Salvation Purchased, Given, and Lived out

The Theme of Ephesians

Editor's note: Erik was unable to finish the next article in his Ephesians series this month due to a full ministry schedule, so we are republishing his introduction to the book. Originally published in Disciple, August 2013.

Ephesians is certainly one of the greatest New Testament letters written to the Church. The Apostle Paul writes to the believers in Ephesus, giving a beautiful picture of our salvation in Christ and walk of faith as the Body of Christ. Grand themes such as our election, grace, faith, the bringing together of both Jew and Gentile believers into one body, unity, the vastness of Christ's love, and the greatness of His strength in the believer, are all elements woven together within this letter.

Paul writes this letter in two parts. The first three chapters deal with the reality of believers' identity in Christ; the last three chapters are an exhortation of those "in Christ" to walk in a manner worthy of the calling being empowered by Christ. Paul gives us an overview of his letter immediately in his introduction, "to the saints who are at Ephesus and who are faithful in Christ Jesus" (1:1).

In the first three chapters, Paul expounds on who the saint is "in Christ." Paul details what the Father has done on our behalf calling us into relationship with Him through His Son, the Lord Jesus Christ. Paul clearly explains our salvation as being of the Father, who is blessed (1:3) and "who has blessed us with every spiritual blessing in the heavenly places in Christ." We have been called, chosen "before the foundation of the world" in order that we would walk with Him in holiness and in love (1:4). Paul establishes that the believer's salvation is not by any effort or work but rather is a receiving of the gift of Christ's salvation through belief (vs. 13).

Paul makes very clear Christ's headship over the church. God the Father has placed Christ in authority over all things including the church (1:22). In writing to believers, Paul reminds them how at one time we had been without Christ. In chapter 2, he continues to expound on the theme of Salvation by grace through faith encouraging believers to remember what we used to be apart from the Lord and now what He has declared us to be "in Christ."

Paul, in writing to mainly Gentile believers, reminds the Ephesian believers how they were separate even from the covenants of promise, having no hope. He makes clear that both Jews and Gentiles are now one in Christ through faith revealing a profound mystery. Jew and Gentile believers are being built into a holy temple in the Lord. Paul emphasizes this truth through chapter 3 and concludes this portion of his letter with one of the great Scriptural doxologies. Christ, whom we are saved by as a result of His doing, whom we are blessed with, whom we are loved by and who is building us into a holy temple, is able to do far more than we could ask or think, deserving all glory.

In the final three chapters, Paul directs his attention to imploring the saints "to walk in a manner worthy of the calling with which we have been called" (4:1). As a result of who we are, saints-called out ones-who are now "in Christ," Paul exhorts and commands believers to walk empowered by Christ and in His love. Due to the salvation that we have received as believers by grace through faith, we are now indwelt by Christ Himself and have the opportunity of experiencing Christ in action in and through our lives as we submit to Him.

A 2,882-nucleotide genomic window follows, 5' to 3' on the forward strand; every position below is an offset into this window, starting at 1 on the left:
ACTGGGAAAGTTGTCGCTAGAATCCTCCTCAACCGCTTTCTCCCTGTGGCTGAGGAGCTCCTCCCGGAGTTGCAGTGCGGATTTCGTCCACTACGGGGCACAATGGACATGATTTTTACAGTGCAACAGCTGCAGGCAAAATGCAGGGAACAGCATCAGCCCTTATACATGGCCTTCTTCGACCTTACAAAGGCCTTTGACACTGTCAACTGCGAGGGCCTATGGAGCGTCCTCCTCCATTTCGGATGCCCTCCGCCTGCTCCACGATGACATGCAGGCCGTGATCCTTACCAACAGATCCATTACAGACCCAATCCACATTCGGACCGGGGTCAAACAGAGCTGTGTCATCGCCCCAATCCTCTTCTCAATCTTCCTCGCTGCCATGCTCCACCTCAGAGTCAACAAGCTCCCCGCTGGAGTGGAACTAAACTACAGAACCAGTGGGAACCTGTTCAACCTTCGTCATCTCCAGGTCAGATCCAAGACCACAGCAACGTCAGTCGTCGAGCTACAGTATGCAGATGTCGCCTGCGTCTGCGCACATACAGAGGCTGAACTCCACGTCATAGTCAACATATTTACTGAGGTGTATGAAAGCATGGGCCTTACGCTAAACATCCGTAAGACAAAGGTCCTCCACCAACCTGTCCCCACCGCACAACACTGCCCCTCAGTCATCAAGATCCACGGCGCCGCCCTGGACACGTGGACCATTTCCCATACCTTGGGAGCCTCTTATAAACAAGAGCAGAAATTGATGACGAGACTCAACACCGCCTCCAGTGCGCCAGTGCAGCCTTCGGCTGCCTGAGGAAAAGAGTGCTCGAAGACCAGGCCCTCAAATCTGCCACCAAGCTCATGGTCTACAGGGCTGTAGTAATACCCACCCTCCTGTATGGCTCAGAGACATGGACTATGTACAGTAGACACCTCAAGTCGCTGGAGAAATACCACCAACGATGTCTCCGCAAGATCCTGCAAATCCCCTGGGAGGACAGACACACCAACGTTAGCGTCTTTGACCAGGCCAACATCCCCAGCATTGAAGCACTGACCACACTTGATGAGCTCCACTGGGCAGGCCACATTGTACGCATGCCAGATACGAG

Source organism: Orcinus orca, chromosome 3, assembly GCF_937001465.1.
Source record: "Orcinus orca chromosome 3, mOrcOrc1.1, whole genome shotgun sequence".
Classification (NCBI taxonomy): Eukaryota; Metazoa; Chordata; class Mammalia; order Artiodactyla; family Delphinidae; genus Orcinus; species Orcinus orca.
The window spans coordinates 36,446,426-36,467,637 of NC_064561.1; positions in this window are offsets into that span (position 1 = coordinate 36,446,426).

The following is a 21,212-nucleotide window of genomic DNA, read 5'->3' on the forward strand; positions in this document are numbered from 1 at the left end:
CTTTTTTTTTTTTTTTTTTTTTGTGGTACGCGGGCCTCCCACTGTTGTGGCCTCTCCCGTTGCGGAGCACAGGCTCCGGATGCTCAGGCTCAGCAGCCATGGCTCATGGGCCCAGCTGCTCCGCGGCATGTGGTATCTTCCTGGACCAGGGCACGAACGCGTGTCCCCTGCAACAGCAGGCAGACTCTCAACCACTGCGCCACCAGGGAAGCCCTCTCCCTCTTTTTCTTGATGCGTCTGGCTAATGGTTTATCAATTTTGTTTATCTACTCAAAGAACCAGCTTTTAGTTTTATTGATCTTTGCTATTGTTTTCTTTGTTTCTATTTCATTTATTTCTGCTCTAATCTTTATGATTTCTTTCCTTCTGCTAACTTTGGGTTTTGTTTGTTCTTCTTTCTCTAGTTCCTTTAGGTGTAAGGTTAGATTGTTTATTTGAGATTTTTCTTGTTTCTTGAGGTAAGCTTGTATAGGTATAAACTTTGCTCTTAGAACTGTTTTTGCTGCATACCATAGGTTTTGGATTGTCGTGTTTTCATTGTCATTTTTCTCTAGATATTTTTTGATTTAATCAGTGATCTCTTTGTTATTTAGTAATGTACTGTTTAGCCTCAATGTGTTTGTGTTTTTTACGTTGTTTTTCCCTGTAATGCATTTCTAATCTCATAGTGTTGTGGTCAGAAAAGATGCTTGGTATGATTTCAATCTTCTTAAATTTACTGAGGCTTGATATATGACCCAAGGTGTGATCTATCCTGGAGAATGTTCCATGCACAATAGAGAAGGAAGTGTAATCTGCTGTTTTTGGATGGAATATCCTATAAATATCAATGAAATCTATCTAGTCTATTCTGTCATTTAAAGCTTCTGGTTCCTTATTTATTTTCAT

Paul immediately addresses relationship themes within the Church such as unity and love for one another. He also gives practical commands concerning work, speech, and attitudes. As a result of our new nature, Paul consistently reminds us of the difference from what we used to be outside of Christ to what we have been called to be in Christ. This certainly carries over into his directives concerning wives, husbands, children, slaves, and masters. Families and those either in authority or under authority have specific God-ordained roles, which, once embraced, should be recognized as ultimately service rendered to Christ. Paul also acknowledges the spiritual battle we are in as believers reminding us of the presence of Christ, who is our armor, and encourages saints to be engaged in the battle through prayer.

The Church, the Body of Christ, reflects the very life of Christ. Through our sonship, having "been brought near by the blood of Christ" (2:13), and into a relationship with the Lord and one another, the Church now has the privilege of not only experiencing the Lord individually and corporately, but also reflecting the glory of Christ in the midst of the world's spiritual darkness.

Paul's final words to the Ephesian believers are, "Grace be with all those who love our Lord Jesus Christ with incorruptible love" (6:24). It is interesting to note that only about 40 years after Paul penned these words to this church, the Lord tells John to write to the Ephesians that they had left their first love (Rev. 2:4). As we take a look at this amazing letter to the Church, let us remember that it is the Lord Himself who has called us out of darkness, now empowering us to walk in such a way as to glorify Him in all that we do and say.

Erik Christensen is senior pastor of Hoffmantown Church in Albuquerque, New Mexico.

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